Also, with all the debate about our children becoming more and more obese and getting less and less exercise, one would think that a child running around would be looked upon favorably. Chalk up yet another cognitive disconnect for the adherents of political correctness, eh?

What I fear even worse is that someone will soon approach Kyle's mom, who works in a mental health clinic, and explain to her that poor little Kyle can't concentrate and is fidgety and needs medication. Children are not being allowed to be children anymore, to the detriment of everyone save overburdened day care workers, and it's a sad sign of our times when that happens.

Add in the fact of many schools banning tag and dodge ball and even running at recess, and what we have here is a movement so insane it defies definition. When I was a kid, we rode our bikes without helmets and our skateboards without kneepads, and climbed trees and fell out of them in our neighbor's yard. Nothing was said other than "Oh, are you OK?" We got angry with each other and made silly threats ("I'm gonna hit you so hard your grandkids are gonna cry"), and had fights, many times where one of us or - more usually - both of us ended up with bloody noses, scrapes, and bruises. But the next day, sometimes in the next ten minutes, we were back to being friends. Nobody got sued, nobody went to jail, and we grew up into perfectly fine adults capable of taking care of ourselves and treating our fellow humans in a decent manner.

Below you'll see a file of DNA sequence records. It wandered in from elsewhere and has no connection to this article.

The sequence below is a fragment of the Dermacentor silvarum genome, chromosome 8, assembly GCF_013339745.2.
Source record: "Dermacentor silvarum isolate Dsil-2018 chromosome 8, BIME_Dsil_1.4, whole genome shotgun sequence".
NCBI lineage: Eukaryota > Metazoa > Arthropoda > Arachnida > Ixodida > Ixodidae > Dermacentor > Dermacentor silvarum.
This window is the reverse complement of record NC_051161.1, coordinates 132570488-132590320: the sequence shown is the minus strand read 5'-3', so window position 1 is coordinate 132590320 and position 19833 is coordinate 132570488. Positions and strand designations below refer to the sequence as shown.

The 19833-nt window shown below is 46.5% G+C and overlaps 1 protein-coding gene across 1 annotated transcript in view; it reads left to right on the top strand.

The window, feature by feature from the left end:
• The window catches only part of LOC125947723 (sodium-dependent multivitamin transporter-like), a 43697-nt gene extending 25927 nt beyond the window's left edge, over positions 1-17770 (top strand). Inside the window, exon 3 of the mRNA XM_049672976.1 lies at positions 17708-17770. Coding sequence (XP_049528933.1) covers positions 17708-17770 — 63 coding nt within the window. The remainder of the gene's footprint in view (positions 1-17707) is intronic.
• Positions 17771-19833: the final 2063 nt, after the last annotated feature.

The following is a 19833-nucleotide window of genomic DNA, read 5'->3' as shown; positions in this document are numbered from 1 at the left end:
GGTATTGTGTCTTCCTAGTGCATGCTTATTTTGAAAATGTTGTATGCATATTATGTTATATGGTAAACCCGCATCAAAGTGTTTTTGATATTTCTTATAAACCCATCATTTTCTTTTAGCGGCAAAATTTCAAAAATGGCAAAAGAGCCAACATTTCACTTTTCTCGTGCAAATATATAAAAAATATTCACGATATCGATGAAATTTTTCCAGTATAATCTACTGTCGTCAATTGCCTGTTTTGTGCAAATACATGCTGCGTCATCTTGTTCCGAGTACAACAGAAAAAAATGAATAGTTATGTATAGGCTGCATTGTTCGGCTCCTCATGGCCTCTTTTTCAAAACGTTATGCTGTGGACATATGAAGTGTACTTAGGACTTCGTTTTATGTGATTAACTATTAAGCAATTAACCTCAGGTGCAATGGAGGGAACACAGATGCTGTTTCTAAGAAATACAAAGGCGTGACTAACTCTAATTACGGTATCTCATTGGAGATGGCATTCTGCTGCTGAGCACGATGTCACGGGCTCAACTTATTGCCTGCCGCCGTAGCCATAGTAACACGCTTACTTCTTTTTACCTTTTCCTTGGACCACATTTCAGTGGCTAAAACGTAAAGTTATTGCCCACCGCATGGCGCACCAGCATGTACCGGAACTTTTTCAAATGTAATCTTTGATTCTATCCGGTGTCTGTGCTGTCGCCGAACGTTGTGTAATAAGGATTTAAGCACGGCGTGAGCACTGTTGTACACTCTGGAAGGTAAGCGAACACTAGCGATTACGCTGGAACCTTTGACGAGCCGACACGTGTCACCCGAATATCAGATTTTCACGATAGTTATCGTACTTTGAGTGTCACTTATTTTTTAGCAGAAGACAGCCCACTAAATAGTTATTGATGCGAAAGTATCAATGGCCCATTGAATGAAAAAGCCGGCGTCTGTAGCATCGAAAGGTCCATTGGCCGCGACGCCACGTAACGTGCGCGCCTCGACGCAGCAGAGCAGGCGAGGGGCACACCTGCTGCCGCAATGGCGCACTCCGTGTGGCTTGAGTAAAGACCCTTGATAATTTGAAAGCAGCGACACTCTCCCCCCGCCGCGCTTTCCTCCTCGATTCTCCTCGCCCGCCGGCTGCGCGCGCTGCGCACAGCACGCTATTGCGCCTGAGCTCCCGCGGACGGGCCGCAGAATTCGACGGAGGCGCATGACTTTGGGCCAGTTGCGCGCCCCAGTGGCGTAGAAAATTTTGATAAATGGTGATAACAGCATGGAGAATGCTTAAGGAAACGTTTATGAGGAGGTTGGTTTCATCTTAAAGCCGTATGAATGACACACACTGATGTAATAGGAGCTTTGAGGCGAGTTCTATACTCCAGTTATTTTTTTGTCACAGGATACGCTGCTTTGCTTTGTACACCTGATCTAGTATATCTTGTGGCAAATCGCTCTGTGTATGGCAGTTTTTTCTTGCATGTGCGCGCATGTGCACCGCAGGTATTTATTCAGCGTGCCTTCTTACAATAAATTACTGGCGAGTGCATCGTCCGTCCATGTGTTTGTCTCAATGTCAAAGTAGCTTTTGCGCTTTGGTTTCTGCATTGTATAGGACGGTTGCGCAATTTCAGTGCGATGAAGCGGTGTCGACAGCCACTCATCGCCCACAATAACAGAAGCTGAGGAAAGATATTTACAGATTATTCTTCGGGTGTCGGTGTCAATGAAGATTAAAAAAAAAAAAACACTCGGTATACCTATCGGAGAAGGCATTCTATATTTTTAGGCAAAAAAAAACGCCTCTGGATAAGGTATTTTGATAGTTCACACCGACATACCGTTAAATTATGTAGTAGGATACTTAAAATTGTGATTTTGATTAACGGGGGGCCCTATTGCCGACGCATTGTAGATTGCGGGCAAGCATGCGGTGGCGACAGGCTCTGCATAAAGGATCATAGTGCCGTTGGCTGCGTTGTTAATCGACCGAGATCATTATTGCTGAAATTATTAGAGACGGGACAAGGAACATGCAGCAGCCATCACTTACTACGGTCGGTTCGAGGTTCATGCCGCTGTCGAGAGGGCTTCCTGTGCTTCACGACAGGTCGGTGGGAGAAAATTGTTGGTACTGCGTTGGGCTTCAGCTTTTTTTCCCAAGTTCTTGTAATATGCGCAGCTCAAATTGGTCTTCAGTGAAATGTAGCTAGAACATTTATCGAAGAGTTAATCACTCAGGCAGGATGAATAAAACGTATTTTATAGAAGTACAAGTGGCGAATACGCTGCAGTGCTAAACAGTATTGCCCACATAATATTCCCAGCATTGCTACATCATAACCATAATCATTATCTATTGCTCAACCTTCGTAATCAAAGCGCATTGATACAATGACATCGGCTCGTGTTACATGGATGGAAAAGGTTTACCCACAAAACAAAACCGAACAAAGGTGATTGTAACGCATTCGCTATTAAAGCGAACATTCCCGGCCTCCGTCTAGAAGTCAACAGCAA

We are creating a generation of fearful drones who, once they are thrust into real life after they graduate from school, will be unable to handle reality, think for themselves, and speak freely, as they will never have been taught how to do so. They are simply being taught what not to say, how not to act, and what not to think. And I, for one, think that stinks.


Swedish Left indoctrinating schoolkids

Two new publishing houses for children's books have sparked debate in gender-equal Sweden over their professed aim of instilling the country's open-minded social values in the next generation. "Our goal is for all people, regardless of gender, sexuality, ethnicity or other such things, to have the freedom to create their own identity and be respected for their personal qualities," said Karin Salmson, the co-founder of the new Vilda publishing house.

But several critics are outraged, saying they are simply pushing propaganda disguised as literature. Vilda and another small publisher, Olika, both opened their doors last year with the express aim of making children's books that promote liberal values and challenge traditional views on gender, race and sexual orientation. "Many parents feel forced to change he to she or she to he and other details as they read stories for their children, because so many details in children's books are so very traditional," Salmson said.